A plurality of electrodes will be mounted on the tip section 12 of the catheter 10 in order to permit ECG mapping in the conventional manner. The electrodes will include a tip electrode 24 and at least one proximally spaced-apart band electrode 26. Usually, at least two additional band electrodes 28 and 30 will be provided, and the catheter may include up to a total of 10 or more electrodes. The spacing between electrodes is not critical, with adjacent electrodes usually being spaced from 2 mm to 1 cm apart, typically being about 5 mm apart. The spacing between adjacent electrodes may be the same or different, with a variety of particular spacing patterns being known in the art.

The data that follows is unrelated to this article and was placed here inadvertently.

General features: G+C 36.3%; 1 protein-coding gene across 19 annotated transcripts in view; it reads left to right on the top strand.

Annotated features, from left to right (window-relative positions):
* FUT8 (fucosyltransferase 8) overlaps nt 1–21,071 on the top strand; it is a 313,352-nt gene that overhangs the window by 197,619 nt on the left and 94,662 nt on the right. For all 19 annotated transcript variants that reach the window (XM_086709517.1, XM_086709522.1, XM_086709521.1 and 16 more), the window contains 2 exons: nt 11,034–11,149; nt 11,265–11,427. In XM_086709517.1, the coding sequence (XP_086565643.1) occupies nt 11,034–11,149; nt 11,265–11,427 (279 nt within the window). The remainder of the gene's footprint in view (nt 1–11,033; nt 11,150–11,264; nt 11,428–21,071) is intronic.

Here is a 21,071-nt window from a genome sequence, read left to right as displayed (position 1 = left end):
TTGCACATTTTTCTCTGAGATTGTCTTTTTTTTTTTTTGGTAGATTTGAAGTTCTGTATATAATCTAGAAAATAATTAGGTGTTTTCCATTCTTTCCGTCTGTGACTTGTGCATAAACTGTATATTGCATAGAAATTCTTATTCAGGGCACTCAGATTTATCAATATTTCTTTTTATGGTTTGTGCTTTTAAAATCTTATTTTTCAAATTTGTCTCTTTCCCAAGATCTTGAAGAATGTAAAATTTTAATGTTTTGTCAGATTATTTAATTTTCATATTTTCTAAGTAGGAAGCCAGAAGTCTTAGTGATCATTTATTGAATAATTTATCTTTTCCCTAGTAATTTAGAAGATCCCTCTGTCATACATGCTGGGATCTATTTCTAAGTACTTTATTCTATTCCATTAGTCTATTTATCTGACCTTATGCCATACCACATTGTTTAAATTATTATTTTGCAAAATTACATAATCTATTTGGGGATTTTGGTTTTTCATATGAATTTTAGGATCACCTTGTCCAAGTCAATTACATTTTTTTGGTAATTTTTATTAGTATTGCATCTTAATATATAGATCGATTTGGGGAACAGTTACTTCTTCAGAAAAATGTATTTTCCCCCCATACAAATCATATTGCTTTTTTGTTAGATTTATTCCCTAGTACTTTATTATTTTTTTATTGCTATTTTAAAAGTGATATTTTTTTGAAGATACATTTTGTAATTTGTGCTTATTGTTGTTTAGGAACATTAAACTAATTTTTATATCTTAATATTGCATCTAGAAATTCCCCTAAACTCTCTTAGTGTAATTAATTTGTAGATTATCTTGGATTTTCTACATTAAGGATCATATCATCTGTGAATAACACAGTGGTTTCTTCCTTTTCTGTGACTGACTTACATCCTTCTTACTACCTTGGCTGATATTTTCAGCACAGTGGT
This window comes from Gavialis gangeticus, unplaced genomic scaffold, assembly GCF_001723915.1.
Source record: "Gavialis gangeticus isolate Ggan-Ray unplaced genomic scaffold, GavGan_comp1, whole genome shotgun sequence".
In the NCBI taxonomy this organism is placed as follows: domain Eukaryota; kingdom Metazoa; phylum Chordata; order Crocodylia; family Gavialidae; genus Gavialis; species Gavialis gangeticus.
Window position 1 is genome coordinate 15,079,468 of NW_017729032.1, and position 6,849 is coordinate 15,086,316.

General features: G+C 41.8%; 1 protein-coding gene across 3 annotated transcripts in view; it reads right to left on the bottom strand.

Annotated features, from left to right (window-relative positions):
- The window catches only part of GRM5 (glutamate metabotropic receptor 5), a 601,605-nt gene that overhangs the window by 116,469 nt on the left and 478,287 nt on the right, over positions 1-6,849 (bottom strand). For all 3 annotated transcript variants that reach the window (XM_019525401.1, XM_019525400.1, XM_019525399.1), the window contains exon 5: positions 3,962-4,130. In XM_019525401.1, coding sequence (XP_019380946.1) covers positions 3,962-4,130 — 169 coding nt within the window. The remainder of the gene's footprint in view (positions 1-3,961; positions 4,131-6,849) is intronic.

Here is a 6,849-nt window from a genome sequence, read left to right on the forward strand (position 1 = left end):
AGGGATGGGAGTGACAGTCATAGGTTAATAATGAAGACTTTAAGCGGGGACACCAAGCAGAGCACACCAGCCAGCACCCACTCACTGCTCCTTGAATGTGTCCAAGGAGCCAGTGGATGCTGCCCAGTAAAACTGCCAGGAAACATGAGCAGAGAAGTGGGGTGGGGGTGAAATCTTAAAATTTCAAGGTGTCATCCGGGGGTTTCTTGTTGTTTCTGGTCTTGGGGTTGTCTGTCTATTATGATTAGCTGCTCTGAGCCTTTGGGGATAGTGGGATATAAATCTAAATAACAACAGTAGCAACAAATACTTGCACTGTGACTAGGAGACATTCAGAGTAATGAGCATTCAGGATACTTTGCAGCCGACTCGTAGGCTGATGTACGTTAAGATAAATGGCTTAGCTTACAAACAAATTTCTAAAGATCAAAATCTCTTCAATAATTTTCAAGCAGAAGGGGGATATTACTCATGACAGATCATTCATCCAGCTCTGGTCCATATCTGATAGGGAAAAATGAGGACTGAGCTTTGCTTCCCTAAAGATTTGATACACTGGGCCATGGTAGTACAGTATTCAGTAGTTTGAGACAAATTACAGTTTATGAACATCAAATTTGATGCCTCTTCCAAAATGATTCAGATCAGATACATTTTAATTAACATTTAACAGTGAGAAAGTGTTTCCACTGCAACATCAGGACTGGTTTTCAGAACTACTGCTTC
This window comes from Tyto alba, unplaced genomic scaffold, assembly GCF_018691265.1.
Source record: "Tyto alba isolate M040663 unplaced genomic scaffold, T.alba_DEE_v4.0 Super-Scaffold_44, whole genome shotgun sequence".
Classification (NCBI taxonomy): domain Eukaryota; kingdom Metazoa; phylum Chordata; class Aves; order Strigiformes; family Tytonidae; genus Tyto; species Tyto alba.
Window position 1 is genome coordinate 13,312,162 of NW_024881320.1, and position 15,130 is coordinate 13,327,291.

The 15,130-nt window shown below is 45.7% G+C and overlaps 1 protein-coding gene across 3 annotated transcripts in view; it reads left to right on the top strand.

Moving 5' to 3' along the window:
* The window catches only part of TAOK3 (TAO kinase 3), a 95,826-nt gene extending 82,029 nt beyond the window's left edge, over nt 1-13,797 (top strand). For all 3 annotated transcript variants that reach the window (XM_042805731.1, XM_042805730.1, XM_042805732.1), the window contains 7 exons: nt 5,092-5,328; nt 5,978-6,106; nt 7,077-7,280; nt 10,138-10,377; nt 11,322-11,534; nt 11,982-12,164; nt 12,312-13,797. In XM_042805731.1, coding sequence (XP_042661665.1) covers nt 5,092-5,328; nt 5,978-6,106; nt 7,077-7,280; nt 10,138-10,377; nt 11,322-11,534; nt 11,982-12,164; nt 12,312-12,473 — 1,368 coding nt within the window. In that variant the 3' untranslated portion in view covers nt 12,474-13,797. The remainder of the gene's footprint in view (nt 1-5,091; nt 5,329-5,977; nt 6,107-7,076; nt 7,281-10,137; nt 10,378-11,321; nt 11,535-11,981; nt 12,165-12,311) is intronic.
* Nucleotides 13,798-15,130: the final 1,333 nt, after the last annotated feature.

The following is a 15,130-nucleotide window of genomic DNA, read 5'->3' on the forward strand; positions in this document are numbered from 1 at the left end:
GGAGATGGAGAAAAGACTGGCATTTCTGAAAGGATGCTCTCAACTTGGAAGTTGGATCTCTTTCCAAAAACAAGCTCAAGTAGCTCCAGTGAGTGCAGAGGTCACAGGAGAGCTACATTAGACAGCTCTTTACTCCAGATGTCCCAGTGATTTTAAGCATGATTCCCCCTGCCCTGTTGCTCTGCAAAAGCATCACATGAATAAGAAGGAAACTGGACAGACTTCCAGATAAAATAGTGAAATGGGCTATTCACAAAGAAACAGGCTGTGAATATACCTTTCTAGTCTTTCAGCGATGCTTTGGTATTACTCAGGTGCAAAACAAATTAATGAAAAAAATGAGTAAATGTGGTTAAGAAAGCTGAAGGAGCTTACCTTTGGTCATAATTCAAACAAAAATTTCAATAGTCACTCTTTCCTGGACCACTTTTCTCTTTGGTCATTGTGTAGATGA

The distal portion of the catheter 10 will be shaped so that the catheter will align in a preselected conformation after introduction to a heart chamber. Usually, approximately 5 cm of the distal end of the catheter 10 will be shaped, including the entire flexible tip section 12 and a distal portion of the shaft section 14. As discussed below, both the flexible tip section 12 and shaft section 14 will be usually formed from a thermoplastic material, and shaping may be achieved by heating and molding in a conventional manner. Conventional tip configurations are illustrated in FIGS. 2A-2D, where the configuration of FIG. 2A is useful for mapping the HIS bundle; the configuration of FIG. 2B is useful for mapping according to the Josephson procedure; the configuration of FIG. 2C is useful for mapping the coronary sinus; and the configuration of FIG. 2D is useful for performing conduction studies.